Living Colour guitarist talks new album, gear…

IT’S 1989, and the members of Living Colour are being interviewed backstage before another sold-out show. ‘Cult of Personality,’ the second single from their 1988 debut album, Vivid, has volleyed them into the spotlight, and months later the band is still adjusting to success and all it brings. Somewhere in the conversation, guitarist Vernon Reid takes a long look at rock and roll’s trajectory, from its blues roots into its second generation, while vocalist Corey Glover challenges the music industry and society at large, noting that Living Colour is “here to cut away the bullshit!”

It’s 2017, and Vernon Reid is being interview by telephone a few weeks before the release of Living Colour’s new album, Shade. Seeing it to fruition was a long, complicated process that began with a performance of Robert Johnson’s ‘Preachin’ Blues’ during a 2012 tribute concert at the Apollo Theatre, then ebbed and flowed through tour cycles, management changes, and the dynamic of four opinionated musicians. A preview was introduced last year with the band’s cover/interpretation of The Notorious B.I.G’s ‘Who Shot Ya,’ accompanied by a powerful video that takes on gun violence and racial profiling.

Almost 30 years have passed since the release of Vivid, and clearly there is weight in the old adage “The more things change, the more they stay the same.” Reid, Glover, drummer Will Calhoun, and bassist Doug Wimbish are still cutting away the bullshit and tackling the hard topics. This time, they’re doing it with a rock-based album entrenched, albeit not always overtly, in its blues roots, while visiting a spectrum of genres.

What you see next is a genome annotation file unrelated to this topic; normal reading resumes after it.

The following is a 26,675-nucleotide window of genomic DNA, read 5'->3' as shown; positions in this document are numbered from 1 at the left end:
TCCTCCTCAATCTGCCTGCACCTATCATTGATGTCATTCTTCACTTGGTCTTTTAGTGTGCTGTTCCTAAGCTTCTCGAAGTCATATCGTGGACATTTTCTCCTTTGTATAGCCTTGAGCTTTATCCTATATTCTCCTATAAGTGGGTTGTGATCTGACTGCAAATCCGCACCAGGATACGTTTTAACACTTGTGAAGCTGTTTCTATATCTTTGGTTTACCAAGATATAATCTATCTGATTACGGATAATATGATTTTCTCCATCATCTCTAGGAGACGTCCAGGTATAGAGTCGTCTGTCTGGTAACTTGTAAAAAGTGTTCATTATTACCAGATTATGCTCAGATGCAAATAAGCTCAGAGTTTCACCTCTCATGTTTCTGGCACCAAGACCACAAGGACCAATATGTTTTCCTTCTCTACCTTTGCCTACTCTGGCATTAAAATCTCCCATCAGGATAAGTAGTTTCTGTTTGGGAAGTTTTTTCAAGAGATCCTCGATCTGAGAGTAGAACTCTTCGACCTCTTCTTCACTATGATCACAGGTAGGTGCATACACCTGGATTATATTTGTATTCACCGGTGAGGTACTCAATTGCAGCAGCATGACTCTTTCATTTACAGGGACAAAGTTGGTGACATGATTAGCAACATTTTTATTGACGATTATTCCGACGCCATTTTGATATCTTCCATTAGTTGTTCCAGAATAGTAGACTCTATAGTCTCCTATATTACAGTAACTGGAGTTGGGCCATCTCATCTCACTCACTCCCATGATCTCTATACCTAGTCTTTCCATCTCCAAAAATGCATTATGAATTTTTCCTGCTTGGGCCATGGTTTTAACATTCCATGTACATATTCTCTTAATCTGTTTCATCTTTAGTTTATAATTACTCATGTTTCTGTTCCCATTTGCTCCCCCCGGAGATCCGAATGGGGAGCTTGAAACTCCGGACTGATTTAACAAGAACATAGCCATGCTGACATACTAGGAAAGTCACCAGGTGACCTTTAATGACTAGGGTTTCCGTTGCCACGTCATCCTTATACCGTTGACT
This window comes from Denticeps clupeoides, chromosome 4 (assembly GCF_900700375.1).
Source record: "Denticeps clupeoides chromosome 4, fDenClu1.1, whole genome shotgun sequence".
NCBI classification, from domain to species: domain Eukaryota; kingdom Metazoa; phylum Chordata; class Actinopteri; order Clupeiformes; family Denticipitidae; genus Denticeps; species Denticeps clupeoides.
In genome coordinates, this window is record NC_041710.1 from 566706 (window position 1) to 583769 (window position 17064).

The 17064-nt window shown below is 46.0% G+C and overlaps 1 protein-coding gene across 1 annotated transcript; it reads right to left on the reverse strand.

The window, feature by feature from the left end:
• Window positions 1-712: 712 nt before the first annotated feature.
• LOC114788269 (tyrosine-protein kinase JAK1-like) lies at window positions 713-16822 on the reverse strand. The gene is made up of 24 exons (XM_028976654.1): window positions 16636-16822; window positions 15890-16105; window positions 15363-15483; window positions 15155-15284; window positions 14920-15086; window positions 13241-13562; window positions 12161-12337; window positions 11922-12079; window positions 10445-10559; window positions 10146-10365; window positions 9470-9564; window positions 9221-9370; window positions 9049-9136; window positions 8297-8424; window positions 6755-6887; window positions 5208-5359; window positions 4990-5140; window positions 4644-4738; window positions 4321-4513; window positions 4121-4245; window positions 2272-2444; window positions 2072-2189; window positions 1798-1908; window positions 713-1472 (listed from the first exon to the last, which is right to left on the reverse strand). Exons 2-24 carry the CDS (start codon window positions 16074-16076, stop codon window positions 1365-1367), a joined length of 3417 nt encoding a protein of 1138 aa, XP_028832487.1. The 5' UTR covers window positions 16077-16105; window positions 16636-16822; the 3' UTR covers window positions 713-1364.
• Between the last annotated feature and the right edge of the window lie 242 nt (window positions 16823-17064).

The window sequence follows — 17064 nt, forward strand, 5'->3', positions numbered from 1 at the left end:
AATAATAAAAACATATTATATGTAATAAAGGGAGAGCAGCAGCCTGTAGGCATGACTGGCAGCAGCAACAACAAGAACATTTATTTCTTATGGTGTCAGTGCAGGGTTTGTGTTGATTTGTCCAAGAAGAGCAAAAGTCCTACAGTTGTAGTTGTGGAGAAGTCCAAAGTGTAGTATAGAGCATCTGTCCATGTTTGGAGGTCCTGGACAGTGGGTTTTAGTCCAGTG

GEARPHORIA: This album was a long time coming. Was there a sense of relief when it was finally done and you were looking at a definite release date?

VERNON: Yes. The process took longer than we thought it would, and getting everyone to agree on everything — on the takes, on the mastering — it took a while. Music has a life of its own. The process has a life of its own. You can be as disciplined as you want to be, and unexpected things just show themselves.

Read the rest of our visit with Vernon Reid here
Visit the Living Colour website here

Could a sub-$1,000 Carr amp be coming?

PITTSBORO, North Carolina is situated roughly 35 miles southwest of the Raleigh-Durham airport. The town of about 4,000 people boasts a large courthouse, its own failed local currency (called Plenty) and is a stone’s throw from the Haw River, which rises near Kernersville to the north and flows about 110 miles to where it joins with the Deep River to form the Cape Fear River. Nestled away in a deceptively large building in downtown Pittsboro is the headquarters of Carr Amplifiers.

The building itself spent time prior to Carr residency as a neon light factory, and even earlier — a chicken hatchery. The main room sports a high ceiling and several different work stations, including Steve Carr’s R&D table. This room is where the amp itself is brought to life — from raw chassis to tone machine. To one side there is a large rack of completed chassis, but these are not for completing and selling. These are copy amps to be used by the crew if they need a quick reminder regarding components, wiring, etc…